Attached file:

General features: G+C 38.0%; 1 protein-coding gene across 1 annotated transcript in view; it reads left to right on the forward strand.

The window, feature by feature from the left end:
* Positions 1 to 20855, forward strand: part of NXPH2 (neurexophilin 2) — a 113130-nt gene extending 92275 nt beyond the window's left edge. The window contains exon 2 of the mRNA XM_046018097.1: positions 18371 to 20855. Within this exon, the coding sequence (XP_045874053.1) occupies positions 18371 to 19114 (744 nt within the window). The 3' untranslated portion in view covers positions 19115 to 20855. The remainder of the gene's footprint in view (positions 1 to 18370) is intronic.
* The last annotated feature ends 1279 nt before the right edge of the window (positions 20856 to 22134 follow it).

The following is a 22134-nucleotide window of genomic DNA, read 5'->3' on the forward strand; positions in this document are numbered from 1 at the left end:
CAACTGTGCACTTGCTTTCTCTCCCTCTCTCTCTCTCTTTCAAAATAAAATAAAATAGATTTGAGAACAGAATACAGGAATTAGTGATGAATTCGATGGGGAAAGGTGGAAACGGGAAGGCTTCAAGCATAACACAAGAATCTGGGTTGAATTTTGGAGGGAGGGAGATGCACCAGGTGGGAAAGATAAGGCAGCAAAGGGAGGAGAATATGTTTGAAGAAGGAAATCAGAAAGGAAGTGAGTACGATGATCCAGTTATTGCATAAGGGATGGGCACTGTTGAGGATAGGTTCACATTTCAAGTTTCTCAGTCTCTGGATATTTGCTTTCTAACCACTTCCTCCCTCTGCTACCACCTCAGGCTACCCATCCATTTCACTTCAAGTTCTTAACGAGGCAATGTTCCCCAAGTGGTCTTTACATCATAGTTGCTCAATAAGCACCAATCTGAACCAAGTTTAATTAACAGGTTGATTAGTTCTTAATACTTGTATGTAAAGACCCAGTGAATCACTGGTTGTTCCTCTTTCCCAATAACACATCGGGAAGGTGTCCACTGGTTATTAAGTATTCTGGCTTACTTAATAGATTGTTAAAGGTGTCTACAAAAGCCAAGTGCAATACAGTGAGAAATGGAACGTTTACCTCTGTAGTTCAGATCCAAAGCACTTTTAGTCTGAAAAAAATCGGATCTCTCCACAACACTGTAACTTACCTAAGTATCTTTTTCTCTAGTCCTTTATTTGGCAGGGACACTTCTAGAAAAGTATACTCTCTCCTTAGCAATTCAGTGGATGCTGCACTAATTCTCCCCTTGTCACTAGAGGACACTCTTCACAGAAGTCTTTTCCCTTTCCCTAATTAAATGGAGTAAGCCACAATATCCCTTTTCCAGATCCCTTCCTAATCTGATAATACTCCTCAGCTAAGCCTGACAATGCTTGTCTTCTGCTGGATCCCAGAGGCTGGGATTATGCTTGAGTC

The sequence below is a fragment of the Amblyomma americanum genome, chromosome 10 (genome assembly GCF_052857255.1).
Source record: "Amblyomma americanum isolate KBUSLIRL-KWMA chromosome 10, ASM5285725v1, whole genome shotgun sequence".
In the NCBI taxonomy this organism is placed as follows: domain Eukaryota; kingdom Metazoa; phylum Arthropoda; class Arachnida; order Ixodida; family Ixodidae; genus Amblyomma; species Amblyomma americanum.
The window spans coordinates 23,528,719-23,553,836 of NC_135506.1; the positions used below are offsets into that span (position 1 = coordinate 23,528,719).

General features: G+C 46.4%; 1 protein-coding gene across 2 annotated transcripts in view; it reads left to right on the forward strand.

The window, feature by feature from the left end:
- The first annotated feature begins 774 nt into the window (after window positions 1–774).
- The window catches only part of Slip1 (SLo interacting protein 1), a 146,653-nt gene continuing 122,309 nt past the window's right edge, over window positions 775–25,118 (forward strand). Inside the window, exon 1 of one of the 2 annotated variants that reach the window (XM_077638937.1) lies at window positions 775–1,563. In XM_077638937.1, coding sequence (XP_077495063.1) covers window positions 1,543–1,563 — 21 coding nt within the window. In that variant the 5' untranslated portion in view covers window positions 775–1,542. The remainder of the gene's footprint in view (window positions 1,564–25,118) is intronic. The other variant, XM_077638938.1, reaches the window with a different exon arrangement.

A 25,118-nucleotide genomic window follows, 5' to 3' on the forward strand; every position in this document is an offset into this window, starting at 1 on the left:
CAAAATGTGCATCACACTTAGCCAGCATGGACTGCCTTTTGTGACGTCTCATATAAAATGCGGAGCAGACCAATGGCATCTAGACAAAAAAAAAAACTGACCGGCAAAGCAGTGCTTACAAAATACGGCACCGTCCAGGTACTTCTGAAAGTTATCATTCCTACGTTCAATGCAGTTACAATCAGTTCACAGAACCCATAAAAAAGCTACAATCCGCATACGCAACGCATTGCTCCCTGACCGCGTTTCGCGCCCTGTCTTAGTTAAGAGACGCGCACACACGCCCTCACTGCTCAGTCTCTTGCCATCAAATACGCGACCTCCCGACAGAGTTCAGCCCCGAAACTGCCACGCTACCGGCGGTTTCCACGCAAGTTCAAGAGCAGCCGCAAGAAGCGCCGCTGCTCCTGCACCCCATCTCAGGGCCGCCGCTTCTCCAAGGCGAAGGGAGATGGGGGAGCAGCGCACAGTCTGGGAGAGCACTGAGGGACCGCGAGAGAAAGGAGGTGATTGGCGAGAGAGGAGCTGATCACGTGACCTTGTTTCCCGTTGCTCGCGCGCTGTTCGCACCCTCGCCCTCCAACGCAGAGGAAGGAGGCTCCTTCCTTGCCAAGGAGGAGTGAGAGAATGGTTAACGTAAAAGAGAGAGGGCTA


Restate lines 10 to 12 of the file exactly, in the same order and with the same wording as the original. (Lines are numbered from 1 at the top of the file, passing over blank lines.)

The window spans coordinates 23,528,719-23,553,836 of NC_135506.1; the positions used below are offsets into that span (position 1 = coordinate 23,528,719).

General features: G+C 46.4%; 1 protein-coding gene across 2 annotated transcripts in view; it reads left to right on the forward strand.

The window, feature by feature from the left end: